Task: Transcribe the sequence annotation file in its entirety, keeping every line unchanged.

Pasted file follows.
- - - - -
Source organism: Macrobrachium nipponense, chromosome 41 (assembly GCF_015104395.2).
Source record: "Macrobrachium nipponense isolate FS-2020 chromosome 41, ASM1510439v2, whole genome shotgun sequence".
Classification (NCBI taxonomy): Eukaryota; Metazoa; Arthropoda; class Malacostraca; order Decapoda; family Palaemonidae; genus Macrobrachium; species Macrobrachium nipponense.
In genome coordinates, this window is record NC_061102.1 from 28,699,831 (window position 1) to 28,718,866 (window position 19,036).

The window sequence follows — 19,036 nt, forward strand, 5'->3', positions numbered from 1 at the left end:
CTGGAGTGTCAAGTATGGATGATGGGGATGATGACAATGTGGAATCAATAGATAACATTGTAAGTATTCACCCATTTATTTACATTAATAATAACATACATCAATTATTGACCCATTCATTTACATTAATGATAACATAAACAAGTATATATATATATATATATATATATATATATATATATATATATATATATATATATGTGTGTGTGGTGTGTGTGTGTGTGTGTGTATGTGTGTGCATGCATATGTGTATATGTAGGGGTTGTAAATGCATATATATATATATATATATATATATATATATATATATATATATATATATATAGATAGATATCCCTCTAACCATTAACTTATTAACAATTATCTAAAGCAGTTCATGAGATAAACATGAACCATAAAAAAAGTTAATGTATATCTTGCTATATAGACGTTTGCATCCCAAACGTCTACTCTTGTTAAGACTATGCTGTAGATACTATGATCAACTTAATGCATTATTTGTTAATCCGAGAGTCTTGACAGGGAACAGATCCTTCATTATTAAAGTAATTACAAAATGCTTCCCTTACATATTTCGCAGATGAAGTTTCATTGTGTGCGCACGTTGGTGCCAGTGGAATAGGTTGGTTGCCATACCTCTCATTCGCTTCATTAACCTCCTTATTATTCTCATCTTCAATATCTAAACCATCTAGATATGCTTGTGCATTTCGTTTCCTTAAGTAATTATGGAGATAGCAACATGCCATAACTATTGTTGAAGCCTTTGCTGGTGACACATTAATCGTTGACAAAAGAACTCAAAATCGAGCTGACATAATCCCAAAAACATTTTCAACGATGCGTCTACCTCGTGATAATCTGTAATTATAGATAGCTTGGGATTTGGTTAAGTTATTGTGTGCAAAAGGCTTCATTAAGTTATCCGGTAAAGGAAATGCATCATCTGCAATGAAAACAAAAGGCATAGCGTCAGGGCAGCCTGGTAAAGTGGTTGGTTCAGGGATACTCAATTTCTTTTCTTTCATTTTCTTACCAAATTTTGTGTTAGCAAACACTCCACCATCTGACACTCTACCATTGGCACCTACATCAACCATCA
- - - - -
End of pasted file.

Source organism: Macrobrachium nipponense, chromosome 41 (assembly GCF_015104395.2).
Source record: "Macrobrachium nipponense isolate FS-2020 chromosome 41, ASM1510439v2, whole genome shotgun sequence".
Classification (NCBI taxonomy): Eukaryota; Metazoa; Arthropoda; class Malacostraca; order Decapoda; family Palaemonidae; genus Macrobrachium; species Macrobrachium nipponense.
In genome coordinates, this window is record NC_061102.1 from 28,699,831 (window position 1) to 28,718,866 (window position 19,036).

The window sequence follows — 19,036 nt, forward strand, 5'->3', positions numbered from 1 at the left end:
CTGGAGTGTCAAGTATGGATGATGGGGATGATGACAATGTGGAATCAATAGATAACATTGTAAGTATTCACCCATTTATTTACATTAATAATAACATACATCAATTATTGACCCATTCATTTACATTAATGATAACATAAACAAGTATATATATATATATATATATATATATATATATATATATATATATATATATATATGTGTGTGTGGTGTGTGTGTGTGTGTGTGTATGTGTGTGCATGCATATGTGTATATGTAGGGGTTGTAAATGCATATATATATATATATATATATATATATATATATATATATATATATATATATAGATAGATATCCCTCTAACCATTAACTTATTAACAATTATCTAAAGCAGTTCATGAGATAAACATGAACCATAAAAAAAGTTAATGTATATCTTGCTATATAGACGTTTGCATCCCAAACGTCTACTCTTGTTAAGACTATGCTGTAGATACTATGATCAACTTAATGCATTATTTGTTAATCCGAGAGTCTTGACAGGGAACAGATCCTTCATTATTAAAGTAATTACAAAATGCTTCCCTTACATATTTCGCAGATGAAGTTTCATTGTGTGCGCACGTTGGTGCCAGTGGAATAGGTTGGTTGCCATACCTCTCATTCGCTTCATTAACCTCCTTATTATTCTCATCTTCAATATCTAAACCATCTAGATATGCTTGTGCATTTCGTTTCCTTAAGTAATTATGGAGATAGCAACATGCCATAACTATTGTTGAAGCCTTTGCTGGTGACACATTAATCGTTGACAAAAGAACTCAAAATCGAGCTGACATAATCCCAAAAACATTTTCAACGATGCGTCTACCTCGTGATAATCTGTAATTATAGATAGCTTGGGATTTGGTTAAGTTATTGTGTGCAAAAGGCTTCATTAAGTTATCCGGTAAAGGAAATGCATCATCTGCAATGAAAACAAAAGGCATAGCGTCAGGGCAGCCTGGTAAAGTGGTTGGTTCAGGGATACTCAATTTCTTTTCTTTCATTTTCTTACCAAATTTTGTGTTAGCAAACACTCCACCATCTGACACTCTACCATTGGCACCTACATCAACCATCA